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Touring the city’s most innovative companies at the MaRS open house

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Touring the city’s most innovative companies at the MaRS open house

Toronto is in the midst of a major tech moment, thanks in part to the work of regional innovation hubs, including MaRS, whose College and University campus is packed with futuristic companies and sought-after AI engineers, stem cell scientists, cancer researchers, venture capitalists and more. Last year, MaRS-supported start-ups raised $1.5 billion in capital, and in 2017, Toronto created more tech jobs than the San Francisco Bay area, Seattle and Washington D.C. combined. During the recent Collision Conference, which attracted more than 25,000 people, MaRS invited the public inside its walls to meet innovators from some of its most intriguing start-ups. Speakers included MaRS CEO Yung Wu, Mayor John Tory and Michelle McBane, the managing director of StandUp Ventures, a fund that has raised $18 million in capital for companies led by women. “We must have more diverse organizations, and Toronto has an opportunity to play a really big role in that,” McBane said. The open house included exhibitors, office tours and the launch of photographer Christopher Wahl’s Portraits of Innovation series, which features leaders from MaRS-supported ventures, including Roxana Zaman, co-founder and COO of the telemedicine company Maple; Ray Reddy, co-founder and CEO of the food app Ritual; and Annette Verschuren, CEO of the cleantech firm NRStor Inc.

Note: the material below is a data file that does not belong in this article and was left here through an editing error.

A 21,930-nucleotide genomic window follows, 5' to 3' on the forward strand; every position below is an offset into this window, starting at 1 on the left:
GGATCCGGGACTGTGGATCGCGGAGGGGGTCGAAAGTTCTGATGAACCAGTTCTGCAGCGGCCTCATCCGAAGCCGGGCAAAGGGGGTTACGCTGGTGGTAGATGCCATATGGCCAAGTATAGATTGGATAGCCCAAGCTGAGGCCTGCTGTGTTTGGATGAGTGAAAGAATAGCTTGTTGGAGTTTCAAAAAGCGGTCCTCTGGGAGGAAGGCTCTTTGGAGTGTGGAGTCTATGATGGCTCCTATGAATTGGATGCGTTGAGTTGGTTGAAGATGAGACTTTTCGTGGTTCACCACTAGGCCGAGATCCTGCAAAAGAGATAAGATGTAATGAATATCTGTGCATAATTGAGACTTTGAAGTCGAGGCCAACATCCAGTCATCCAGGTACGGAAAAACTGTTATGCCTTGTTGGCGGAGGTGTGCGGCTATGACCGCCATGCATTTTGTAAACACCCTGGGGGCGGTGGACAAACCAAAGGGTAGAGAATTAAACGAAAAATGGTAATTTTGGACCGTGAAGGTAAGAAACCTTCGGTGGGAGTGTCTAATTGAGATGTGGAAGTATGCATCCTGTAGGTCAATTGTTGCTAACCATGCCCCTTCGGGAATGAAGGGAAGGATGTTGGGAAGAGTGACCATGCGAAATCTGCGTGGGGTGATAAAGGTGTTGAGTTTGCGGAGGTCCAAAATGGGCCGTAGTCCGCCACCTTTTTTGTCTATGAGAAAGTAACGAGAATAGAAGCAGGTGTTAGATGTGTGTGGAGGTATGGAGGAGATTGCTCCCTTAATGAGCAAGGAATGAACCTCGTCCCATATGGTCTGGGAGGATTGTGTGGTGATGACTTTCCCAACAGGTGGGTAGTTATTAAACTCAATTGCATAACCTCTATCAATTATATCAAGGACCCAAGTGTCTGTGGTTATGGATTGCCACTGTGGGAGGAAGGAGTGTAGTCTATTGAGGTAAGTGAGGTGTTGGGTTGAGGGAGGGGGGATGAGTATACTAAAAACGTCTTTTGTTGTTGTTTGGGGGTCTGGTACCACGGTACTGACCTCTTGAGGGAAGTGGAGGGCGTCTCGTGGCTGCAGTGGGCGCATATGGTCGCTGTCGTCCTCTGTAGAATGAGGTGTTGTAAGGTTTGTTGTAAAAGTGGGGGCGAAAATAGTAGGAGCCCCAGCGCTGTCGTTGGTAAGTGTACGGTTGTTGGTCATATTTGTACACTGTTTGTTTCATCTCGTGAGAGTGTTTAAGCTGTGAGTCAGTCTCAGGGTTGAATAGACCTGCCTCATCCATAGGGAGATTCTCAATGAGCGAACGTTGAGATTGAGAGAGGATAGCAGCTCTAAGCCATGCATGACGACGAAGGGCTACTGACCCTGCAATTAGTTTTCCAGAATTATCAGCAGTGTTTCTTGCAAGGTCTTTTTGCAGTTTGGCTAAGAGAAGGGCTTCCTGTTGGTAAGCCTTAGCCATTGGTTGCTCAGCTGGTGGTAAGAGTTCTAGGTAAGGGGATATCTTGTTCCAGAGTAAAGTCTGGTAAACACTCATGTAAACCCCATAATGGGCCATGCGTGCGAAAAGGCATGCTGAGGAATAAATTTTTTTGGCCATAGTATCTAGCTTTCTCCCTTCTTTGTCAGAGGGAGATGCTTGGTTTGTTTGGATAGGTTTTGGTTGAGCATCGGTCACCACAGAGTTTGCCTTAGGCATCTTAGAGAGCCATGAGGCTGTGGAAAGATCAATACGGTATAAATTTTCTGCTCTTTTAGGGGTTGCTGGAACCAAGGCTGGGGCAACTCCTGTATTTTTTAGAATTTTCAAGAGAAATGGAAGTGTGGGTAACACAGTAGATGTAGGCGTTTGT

Yung Wu, CEO of MaRS, introduced photographer Christopher Wahl’s Portraits of Innovation series:

Touring the city’s most innovative companies at the MaRS open house

Mayor John Tory, in Raptors regalia, celebrated the impact of MaRS on both the cityscape and the start-up scene:

Touring the city’s most innovative companies at the MaRS open house

Michelle McBane, the managing director of StandUp Ventures, singled out Toronto’s ability to foster diversity in the tech industry:

Touring the city’s most innovative companies at the MaRS open house

Guests at the presentation by Autodesk, a 3-D software firm, heard about the organization’s new 60,000-square-foot facility in the west tower at MaRS. Autodesk Toronto’s new centre for emerging technologies is a collaboration space for clients, partners, start-ups and academic and governmental organizations to explore the possibilities of technological and design solutions:

Touring the city’s most innovative companies at the MaRS open house

Exhibitor booths lined the MaRS atrium, which showcases the iconic Heritage Building:

Touring the city’s most innovative companies at the MaRS open house

A look inside the new offices of the Canadian Institute for Advanced Research (CIFAR). The charitable organization, a MaRS tenant, facilitates interdisciplinary collaboration among the world’s brightest minds:

Touring the city’s most innovative companies at the MaRS open house
iN Studio

“We connect people who wouldn’t normally talk to each other,” says Brent Barron (below, right), CIFAR’s director of public policy. In its 35-year history, CIFAR has worked with 19 Nobel laureates on a variety of humanitarian issues:

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Touring the city’s most innovative companies at the MaRS open house

Cameron Schuler (below, right), heads up the innovation team at the Vector Institute, a global leader in artificial intelligence:

Touring the city’s most innovative companies at the MaRS open house

The company eSight has developed electronic glasses that help legally blind people see, especially individuals with central vision loss:

Touring the city’s most innovative companies at the MaRS open house

Lumino Health, SunLife Financial’s latest venture, connects Canadians to local health care providers:

Touring the city’s most innovative companies at the MaRS open house
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